Whether you are a newcomer to United Methodism, a longtime member, or a passerby looking askance, these days it is obvious there is a lot of controversy going on in The United Methodist Church.
The following is an attempt to describe the current state of The UMC in a succinct manner that admittedly over-simplifies things with broad brush strokes. Nonetheless, it will be a useful primer for people to enter the conversation.
United Methodism At A Glance
The UMC occupies a unique place in America and on the world stage.
The UMC is a global, mainline, evangelical Church. It sits at the intersection between evangelical (baptists, etc.) and mainline (the Seven Sisters of Protestantism) denominations, drawing the best elements from them both. On the global stage, it has a unique composition: progressive and conservative people together under a global democratic representative polity with episcopal governance.
At one time it was the largest denomination in America—now it is third behind the Roman Catholics and Southern Baptists, with the LDS (Mormon) church not far behind.
The Methodist tradition, which began in the 18th century, had gone through many schisms, reunions, branches, and offshoots before its largest entity finally settled on its current form of The United Methodist Church in 1968.
But today, this unique denomination is seemingly vulnerable to either:
- division over LGBTQ inclusion or
- a Southern Baptist-style takeover that drives out progressives and causes moderate and LGBTQ-inclusive evangelicals to either leave or compromise their beliefs.
Here’s what’s going on.
The debate over LGBTQ inclusion
United Methodist polity and beliefs are up for debate and refinement or complete overhaul every four years at General Conference. Prohibitions against LGBTQ persons first appeared in UMC polity in 1972. Currently, in its rules, LGBTQ persons must divorce their same-gender spouses before serving as clergy, and no clergy person is allowed to officiate same-gender weddings.
Application of these rules is widely divergent.
- Some clergy interpret our rules to mean they can refuse baptism of children to same-gender parents, deny local church membership to LGBTQ persons, or terminate LGBTQ employees.
- But other clergy choose to officiate weddings and subject themselves to peer accountability processes (which may or may not end up revoking their clergy status), and some regional Boards of Ordained Ministry support LGBTQ persons as candidates for ministry despite the prohibitions. And over 900 church communities now affirm LGBTQ inclusion through affiliation with the Reconciling Ministries Network.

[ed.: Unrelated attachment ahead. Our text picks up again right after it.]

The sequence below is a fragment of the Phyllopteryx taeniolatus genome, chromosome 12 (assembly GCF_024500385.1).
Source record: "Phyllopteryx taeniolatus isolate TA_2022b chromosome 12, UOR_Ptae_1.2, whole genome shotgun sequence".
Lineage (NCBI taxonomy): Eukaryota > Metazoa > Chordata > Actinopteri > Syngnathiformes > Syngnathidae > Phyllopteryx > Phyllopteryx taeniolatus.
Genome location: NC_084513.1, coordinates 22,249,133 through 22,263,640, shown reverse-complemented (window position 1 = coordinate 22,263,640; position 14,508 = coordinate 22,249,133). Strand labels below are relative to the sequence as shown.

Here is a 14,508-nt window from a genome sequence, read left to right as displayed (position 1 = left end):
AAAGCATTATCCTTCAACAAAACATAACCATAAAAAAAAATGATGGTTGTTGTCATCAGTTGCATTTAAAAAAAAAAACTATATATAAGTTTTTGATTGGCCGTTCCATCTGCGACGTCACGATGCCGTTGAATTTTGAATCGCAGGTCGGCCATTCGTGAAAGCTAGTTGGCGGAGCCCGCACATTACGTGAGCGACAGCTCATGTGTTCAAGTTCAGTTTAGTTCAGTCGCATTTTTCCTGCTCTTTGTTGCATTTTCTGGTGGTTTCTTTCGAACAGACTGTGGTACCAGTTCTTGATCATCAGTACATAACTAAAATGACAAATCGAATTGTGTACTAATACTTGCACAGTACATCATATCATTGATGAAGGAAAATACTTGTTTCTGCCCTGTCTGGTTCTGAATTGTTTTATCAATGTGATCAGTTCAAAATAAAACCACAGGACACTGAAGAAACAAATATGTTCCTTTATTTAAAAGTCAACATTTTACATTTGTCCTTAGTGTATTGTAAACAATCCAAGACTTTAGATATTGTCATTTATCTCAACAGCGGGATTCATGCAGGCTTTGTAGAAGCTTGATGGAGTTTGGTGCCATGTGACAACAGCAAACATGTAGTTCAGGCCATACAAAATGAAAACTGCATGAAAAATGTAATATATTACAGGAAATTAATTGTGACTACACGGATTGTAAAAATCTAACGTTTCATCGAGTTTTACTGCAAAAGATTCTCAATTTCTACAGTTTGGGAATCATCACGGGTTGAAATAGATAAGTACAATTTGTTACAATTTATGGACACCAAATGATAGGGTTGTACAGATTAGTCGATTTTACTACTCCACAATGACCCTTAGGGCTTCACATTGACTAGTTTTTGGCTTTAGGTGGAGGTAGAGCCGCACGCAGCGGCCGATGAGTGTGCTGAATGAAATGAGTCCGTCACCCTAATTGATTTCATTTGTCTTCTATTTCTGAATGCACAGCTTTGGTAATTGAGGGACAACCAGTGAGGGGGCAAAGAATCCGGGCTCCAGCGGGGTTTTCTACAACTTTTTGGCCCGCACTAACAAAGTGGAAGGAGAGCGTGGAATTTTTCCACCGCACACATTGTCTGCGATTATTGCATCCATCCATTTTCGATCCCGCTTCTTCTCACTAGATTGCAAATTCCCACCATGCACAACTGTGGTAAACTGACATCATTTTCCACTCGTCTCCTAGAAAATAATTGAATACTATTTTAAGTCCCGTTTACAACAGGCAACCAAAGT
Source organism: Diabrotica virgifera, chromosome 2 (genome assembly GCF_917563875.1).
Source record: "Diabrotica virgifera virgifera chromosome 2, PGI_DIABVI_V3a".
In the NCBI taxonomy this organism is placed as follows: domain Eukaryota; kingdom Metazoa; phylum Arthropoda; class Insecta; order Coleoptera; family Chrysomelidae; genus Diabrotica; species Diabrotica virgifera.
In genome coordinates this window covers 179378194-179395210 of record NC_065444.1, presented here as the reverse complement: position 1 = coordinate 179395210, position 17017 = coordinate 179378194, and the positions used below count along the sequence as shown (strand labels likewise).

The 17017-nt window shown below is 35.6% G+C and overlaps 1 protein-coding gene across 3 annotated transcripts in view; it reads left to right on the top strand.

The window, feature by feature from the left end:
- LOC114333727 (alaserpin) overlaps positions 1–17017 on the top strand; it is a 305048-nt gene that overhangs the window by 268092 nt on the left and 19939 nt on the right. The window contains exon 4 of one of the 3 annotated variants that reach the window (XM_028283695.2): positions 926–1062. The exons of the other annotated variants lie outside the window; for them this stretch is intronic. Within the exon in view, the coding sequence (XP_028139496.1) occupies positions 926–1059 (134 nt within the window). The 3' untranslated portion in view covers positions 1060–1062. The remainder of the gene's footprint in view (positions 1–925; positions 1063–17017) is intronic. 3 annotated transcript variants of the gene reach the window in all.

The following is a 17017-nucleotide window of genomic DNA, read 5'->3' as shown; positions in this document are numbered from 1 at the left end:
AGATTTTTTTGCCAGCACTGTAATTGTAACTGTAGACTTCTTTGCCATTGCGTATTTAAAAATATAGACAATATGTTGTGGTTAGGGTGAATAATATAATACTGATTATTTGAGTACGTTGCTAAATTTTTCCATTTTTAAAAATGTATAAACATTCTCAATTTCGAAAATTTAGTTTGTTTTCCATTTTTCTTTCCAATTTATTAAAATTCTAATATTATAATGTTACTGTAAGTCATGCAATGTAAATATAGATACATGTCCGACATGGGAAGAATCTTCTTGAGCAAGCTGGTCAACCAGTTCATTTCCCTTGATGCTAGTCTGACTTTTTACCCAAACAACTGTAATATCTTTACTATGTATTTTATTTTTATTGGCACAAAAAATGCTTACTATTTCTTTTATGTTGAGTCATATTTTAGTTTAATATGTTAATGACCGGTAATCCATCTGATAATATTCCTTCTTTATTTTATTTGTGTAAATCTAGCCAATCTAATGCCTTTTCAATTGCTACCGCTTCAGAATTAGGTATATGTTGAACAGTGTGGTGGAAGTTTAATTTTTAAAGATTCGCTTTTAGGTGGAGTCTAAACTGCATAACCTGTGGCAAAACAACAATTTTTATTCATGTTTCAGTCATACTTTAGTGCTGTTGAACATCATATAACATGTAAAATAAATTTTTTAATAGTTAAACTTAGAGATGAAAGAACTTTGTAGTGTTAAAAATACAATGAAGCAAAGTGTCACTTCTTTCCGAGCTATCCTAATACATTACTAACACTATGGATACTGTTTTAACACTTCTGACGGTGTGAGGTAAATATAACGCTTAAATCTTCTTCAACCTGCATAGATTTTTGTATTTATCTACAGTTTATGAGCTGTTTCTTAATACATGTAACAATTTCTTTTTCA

Remember that United Methodism has both mainline and evangelicalism qualities. While mainline denominations (Lutherans, Episcopalians, etc.) have affirmed LGBTQ persons to varying degrees, United Methodist polity is closer to contemporary evangelicalism on this topic, with the votes split 55%/45% in recent years.
So What is happening now?
Into this gridlocked debate, the 2016 General Conference supported the “A Way Forward” process put forth by the UMC bishops. For two years, a diverse group of UM laity, clergy, and bishops discerned a plan forward for the denomination. Its full proposal (called “One Church” to be released soon) supports moving the prohibition decision away from the global level so that each region can choose to include LGBTQ persons or not.
However, some caucus groups (most notoriously the Traditionalist “Wesleyan Covenant Association,” formed before the 2016 GC) are supporting alternative plans. Some would divide the UMC into various branches. Some would remove anti-LGBTQ language altogether. But the most-supported one would grant Traditionalists enhanced powers to force the expulsion of progressive churches and clergy from The UMC. If the Traditionalist plan does not pass, the Traditionalists will likely leave The UMC.